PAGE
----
The iFi iDSD Diablo is its flagship portable DAC/Headphone Amp, also the first product to mark the engineering design innovation in amplification and decoding that iFi audio has been so passionate about. The Diablo costs about $900 and $150 more than its predecessors (such as the iDSD Signature Review) but isn’t equipped with X-Bass and 3-D+ technology, instead, it has the terrible up to ~5W @ 32Ω capability.
iFi iDSD Diablo Specifications
- Product Name: iFi iDSD Diablo
- Uses: Portable DAC/Amplifier
- Input: USB 3.0 type-A, S-PDIF (3.5mm coaxial/optical)
- Compatible formats: DSD512/256/128/64, Octa/Quad/Double/Single-Speed DSD; DXD (768/705.6/384/352.8kHz), Double/Single-Speed DXD; PCM (768/705.6/384/352.8/192/176.4/96/88.2/48/44.1 kHz); MQA (Full Decoder)
- Frequency response: 10Hz-80kHz(-3dB)
- SNR (Balanced/SE): -120dB/-114dB
- Dynamic Range (Balanced/SE): 120dB/114dB
- THD + N (Balanced/SE): 0.002%/0.001%
- Maximum output power (Balanced/SE): 19.2V/611mW @600Ω, >12.6V/4,980mW @32; 9.6V/153mW @600Ω, >8.8V/2,417mW @32Ω
- Output Balanced: 4.4mm
- Power Consumption: 12W (Turbo), 5W (Normal), 2W (Eco)
- Battery capacity: 4800mAh
- Dimensions: 166mm x 72mm x 25mm
- Weight: 330g
What is included in the product set?
Opening the box, the main characters are iFi iDSD Diablo DAC/amplifier, charger, USB-C cable, USB-A adapter, USB-A male/female cable, 4.4mm-to-XLR cable (3-pin), 6.35 mm -to-3.5mm adapter, Optical SPDIF-to-3.5mm adapter, and iFi iTraveller case.
The housing is electrostatically painted in an attractive red color. The round case differs from iFi’s previous USB DAC models, which often have an angular design.
The iFi iDSD Diablo is equipped with a 4.4mm balanced and 6.35mm single-ended jack for 2 type headphones and has a 4.4mm line out for outputting to a larger sound system. As mentioned above, iFi iDSD Diablo has only gained an adjustment switch with 3 levels, Eco, Normal, and Turbo for headphones from low impedance, high sensitivity to high impedance low sensitivity.
LEDs indicate signal decoding modes including:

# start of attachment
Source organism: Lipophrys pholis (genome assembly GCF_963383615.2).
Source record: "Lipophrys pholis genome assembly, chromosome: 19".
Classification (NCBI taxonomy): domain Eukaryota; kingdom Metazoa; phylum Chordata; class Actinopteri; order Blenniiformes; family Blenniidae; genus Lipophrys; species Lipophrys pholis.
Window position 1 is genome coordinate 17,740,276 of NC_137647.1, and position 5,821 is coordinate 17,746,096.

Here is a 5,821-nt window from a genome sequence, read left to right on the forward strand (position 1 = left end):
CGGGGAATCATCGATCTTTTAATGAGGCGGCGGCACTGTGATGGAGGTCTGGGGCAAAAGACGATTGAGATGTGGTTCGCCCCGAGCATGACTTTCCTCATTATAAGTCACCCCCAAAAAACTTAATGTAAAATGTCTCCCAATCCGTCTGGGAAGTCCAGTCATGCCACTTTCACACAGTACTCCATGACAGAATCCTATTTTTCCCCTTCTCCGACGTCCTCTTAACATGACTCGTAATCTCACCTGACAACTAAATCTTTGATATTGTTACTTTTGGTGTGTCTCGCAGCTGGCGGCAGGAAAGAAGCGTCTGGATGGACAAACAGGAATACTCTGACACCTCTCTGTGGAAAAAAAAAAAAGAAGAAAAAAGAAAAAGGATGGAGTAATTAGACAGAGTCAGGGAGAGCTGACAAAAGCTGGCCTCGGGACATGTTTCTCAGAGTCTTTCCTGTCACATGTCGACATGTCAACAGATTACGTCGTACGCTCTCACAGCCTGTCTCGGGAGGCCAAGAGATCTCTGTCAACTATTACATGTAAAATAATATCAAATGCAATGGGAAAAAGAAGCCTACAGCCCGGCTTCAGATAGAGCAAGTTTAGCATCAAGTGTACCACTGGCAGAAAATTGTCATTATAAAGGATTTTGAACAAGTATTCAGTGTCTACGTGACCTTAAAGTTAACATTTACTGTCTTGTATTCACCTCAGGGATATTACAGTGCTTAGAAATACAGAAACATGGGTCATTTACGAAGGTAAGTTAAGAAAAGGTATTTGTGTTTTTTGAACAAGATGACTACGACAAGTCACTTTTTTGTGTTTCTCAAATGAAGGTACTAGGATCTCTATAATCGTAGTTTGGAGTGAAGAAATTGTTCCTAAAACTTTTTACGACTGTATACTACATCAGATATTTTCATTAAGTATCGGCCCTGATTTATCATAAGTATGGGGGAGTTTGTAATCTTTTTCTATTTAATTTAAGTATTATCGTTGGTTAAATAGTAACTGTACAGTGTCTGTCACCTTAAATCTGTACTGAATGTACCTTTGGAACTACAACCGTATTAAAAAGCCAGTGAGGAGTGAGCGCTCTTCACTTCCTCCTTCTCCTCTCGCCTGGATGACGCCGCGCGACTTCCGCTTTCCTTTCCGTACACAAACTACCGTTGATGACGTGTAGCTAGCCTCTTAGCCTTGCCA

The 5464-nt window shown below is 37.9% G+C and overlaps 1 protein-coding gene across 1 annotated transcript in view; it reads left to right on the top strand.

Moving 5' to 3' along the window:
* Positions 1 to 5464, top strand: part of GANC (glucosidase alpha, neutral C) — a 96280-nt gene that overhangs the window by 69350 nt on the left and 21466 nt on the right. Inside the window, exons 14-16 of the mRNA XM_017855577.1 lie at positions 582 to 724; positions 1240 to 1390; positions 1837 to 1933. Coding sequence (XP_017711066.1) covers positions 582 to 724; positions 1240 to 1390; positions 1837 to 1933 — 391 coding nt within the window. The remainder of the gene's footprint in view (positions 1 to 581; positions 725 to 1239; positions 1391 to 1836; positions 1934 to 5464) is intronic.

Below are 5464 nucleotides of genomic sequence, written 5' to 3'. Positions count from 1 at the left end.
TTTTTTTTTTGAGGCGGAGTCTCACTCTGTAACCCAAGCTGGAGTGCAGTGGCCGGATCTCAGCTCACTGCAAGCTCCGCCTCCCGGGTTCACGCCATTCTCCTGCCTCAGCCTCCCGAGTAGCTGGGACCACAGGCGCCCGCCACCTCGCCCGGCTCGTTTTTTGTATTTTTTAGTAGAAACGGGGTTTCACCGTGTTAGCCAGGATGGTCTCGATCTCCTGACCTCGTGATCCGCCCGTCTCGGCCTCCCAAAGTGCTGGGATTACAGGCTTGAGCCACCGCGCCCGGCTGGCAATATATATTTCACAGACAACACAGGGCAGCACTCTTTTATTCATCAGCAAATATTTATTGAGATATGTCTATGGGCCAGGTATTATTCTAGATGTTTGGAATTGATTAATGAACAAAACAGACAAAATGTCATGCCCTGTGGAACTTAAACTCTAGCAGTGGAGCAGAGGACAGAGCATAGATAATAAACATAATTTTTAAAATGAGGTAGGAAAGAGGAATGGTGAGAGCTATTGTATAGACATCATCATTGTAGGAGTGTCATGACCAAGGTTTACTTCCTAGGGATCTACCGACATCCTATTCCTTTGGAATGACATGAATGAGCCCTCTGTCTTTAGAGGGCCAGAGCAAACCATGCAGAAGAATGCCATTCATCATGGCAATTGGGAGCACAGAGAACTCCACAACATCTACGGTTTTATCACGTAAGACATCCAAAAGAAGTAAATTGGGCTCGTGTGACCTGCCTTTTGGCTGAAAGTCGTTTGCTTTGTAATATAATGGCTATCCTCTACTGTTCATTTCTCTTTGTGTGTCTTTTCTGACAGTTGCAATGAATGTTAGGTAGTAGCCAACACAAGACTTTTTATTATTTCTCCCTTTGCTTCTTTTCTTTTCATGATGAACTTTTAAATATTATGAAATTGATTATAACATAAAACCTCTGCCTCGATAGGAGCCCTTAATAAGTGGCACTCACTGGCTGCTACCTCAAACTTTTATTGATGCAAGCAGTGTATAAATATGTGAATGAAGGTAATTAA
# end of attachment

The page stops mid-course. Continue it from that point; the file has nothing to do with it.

- Gold: PCM 48/44.1kHz
- White: PCM 768/705.6/384/352.8/192/176.4/96/88.2kHz
- Lam: DSD 128/64
- Red: DSD 512/256
- Green: MQA
- Blue: MQA Studio
- Lotus: Original Sample Rate (MQA)
Note that if you update firmware 7.0c (GTO filter/MQA/DSD256) for iDSD Diablo, the LED for PCD modes will not change (due to the GTO filter).
The rear of the device includes a USB-A input port, USB-C charging port (with indicator light), 4.4mm balanced output, and 3.5mm S/PDIF output. The color of the charging indicator light will change from red (low battery) to green (full battery) and white (when fully charged). Using time will be about 6 hours depending on the gain setting, Eco mode about 8-10 hours, Normal from 6-8 hours, and Turbo about 3-5 hours.
The product is equipped with 2 Burr-Brown DAC chips with a 16-core XMOS processor for bit-perfect decoding PCM 768, DSD 512, and 2xDXD.
Also in iDSD Diablo, iFi uses a special balanced dual-mono symmetrical circuit design called PureWave for the first time, basically, two independent circuits to reduce the cross-channel effect of the current signal to the power and amplifier circuits on the Diablo. The form of the boards will be separated, increasing the dynamics of the sound.
In addition, iFi uses OptimaLoop for the first time, a technology that means iFi will optimize local negative feedback regions in amplifier circuits to control gain and distortion at a more sophisticated level than simply exploiting feedback. Global feedback, providing overall improvement in sound.
There are other improvements such as the DirectDrive signal interstage structure using MOSFET switch so that when you increase/decrease the gain, you won’t have the phenomenon of dropping out of the headset using femto-clock GMT generator (Global Master Timing) to reduce jitter for the decoder circuit, the use of high-end capacitors and resistors such as TDK C0G (Class-1), Panasonic OS-CON, muRata, and Vishay MELF is critical for power and signal locations. The iDSD Diablo receives 4.98W (balanced) and 2.5W (single-ended) @ 32Ω, with this capability making it more like a desktop amplifier than a portable product.